Alexander Hamilton photo

„In such a position of things, the United States cannot exchange with Europe on equal terms,“

—  Alexander Hamilton, Report on Manufactures

Report on Manufactures (1791)
Contexto: If the system of perfect liberty to industry and commerce were the prevailing system of nations, the arguments which dissuade a country in the predicament of the United States, from the zealous pursuits of manufactures would doubtless have great force. (...) But the system which has been mentioned, is far from characterising the general policy of Nations. The prevalent one has been regulated by an opposite spirit. The consequence of it is, that the United States are to a certain extent in the situation of a country precluded from foreign Commerce. They can indeed, without difficulty obtain from abroad the manufactured supplies, of which they are in want; but they experience numerous and very injurious impediments to the emission and vent of their own commodities. (...) In such a position of things, the United States cannot exchange with Europe on equal terms, and the want of reciprocity would render them the victim of a system, which should induce them to confine their views to Agriculture and refrain from Manufactures. A constant and increasing necessity, on their part, for the commodities of Europe, and only a partial and occasional demand for their own, in return, could not but expose them to a state of impoverishment, compared with the opulence to which their political and natural advantages authorise them to aspire.

Tom DeLay photo
William H. Seward photo

„The Union is a confederation of States. But in another aspect the United States constitute only one nation.“

—  William H. Seward American lawyer and politician 1801 - 1872

On the Irrepressible Conflict (1858)
Contexto: The Union is a confederation of States. But in another aspect the United States constitute only one nation. Increase of population, which is filling the States out to their very borders, together with a new and extended network of railroads and other avenues, and an internal commerce which daily becomes more intimate, is rapidly bringing the States into a higher and more perfect social unity or consolidation. Thus, these antagonistic systems are continually coming into closer contact, and collision results.
Shall I tell you what this collision means? They who think that it is accidental, unnecessary, the work of interested or fanatical agitators, and therefore ephemeral, mistake the case altogether. It is an irrepressible conflict between opposing and enduring forces, and it means that the United States must and will, sooner or later, become either entirely a slaveholding nation, or entirely a free-labor nation.

Abraham Lincoln photo
Thomas Edison photo

„Tom Paine has almost no influence on present-day thinking in the United States because he is unknown to the average citizen.“

—  Thomas Edison American inventor and businessman 1847 - 1931

The Philosophy of Paine (1925)
Contexto: Tom Paine has almost no influence on present-day thinking in the United States because he is unknown to the average citizen. Perhaps I might say right here that this is a national loss and a deplorable lack of understanding concerning the man who first proposed and first wrote those impressive words, 'the United States of America.' But it is hardly strange. Paine's teachings have been debarred from schools everywhere and his views of life misrepresented until his memory is hidden in shadows, or he is looked upon as of unsound mind.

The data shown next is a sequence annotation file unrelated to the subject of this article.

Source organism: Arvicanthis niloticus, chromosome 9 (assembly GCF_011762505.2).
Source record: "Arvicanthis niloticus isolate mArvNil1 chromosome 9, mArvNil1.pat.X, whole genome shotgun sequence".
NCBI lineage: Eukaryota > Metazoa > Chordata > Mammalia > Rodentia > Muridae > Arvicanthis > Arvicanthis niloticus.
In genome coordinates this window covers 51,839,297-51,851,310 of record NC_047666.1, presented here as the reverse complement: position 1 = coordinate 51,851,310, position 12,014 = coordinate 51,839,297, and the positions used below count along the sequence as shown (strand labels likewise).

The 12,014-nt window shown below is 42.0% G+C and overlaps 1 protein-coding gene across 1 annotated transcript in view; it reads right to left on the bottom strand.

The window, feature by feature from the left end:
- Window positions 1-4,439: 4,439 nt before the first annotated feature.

We never had a sounder intelligence in this Republic. He was the equal of Washington in making American liberty possible. Where Washington performed Paine devised and wrote. The deeds of one in the Weld were matched by the deeds of the other with his pen.

Abdullah Öcalan photo
William Jones photo

„What constitutes a state?
Men who their duties know,
But know their rights, and knowing, dare maintain.
And sovereign law, that state's collected will,
O'er thrones and globes elate,
Sits empress, crowning good, repressing ill.“

—  William Jones Anglo-Welsh philologist and scholar of ancient India 1746 - 1794

Ode in Imitation of Alcæus, reported in Bartlett's Familiar Quotations, 10th ed. (1919). Compare: "Neither walls, theatres, porches, nor senseless equipage, make states, but men who are able to rely upon themselves", Aristides, Orations (Jebb's edition), vol. i. (trans. by A. W. Austin); By Themistocles alone, or with very few others, does this saying appear to be approved, which, though Alcæus formerly had produced, many afterwards claimed: "Not stones, nor wood, nor the art of artisans, make a state; but where men are who know how to take care of themselves, these are cities and walls."—Ibid. vol. ii.

James Madison photo

„Resolved, That the General Assembly of Virginia, doth unequivocally express a firm resolution to maintain and defend the Constitution of the United States, and the Constitution of this State, against every aggression either foreign or domestic, and that they will support the Government of the United States in all measures warranted by the former.“

—  James Madison 4th president of the United States (1809 to 1817) 1751 - 1836

Resolutions proposed to the Legislature of Virginia (21 December 1798), passed on 24 December; as published in the "Report of the Committee to whom were referred the Communications of various States, relative to the Resolutions of the last General Assembly of this State, concerning the Alien and Sedition Laws" (20 January 1800)
1790s

„Lorem ipsum dolor sit amet, consectetuer adipiscing elit. Etiam egestas wisi a erat. Morbi imperdiet, mauris ac auctor dictum.“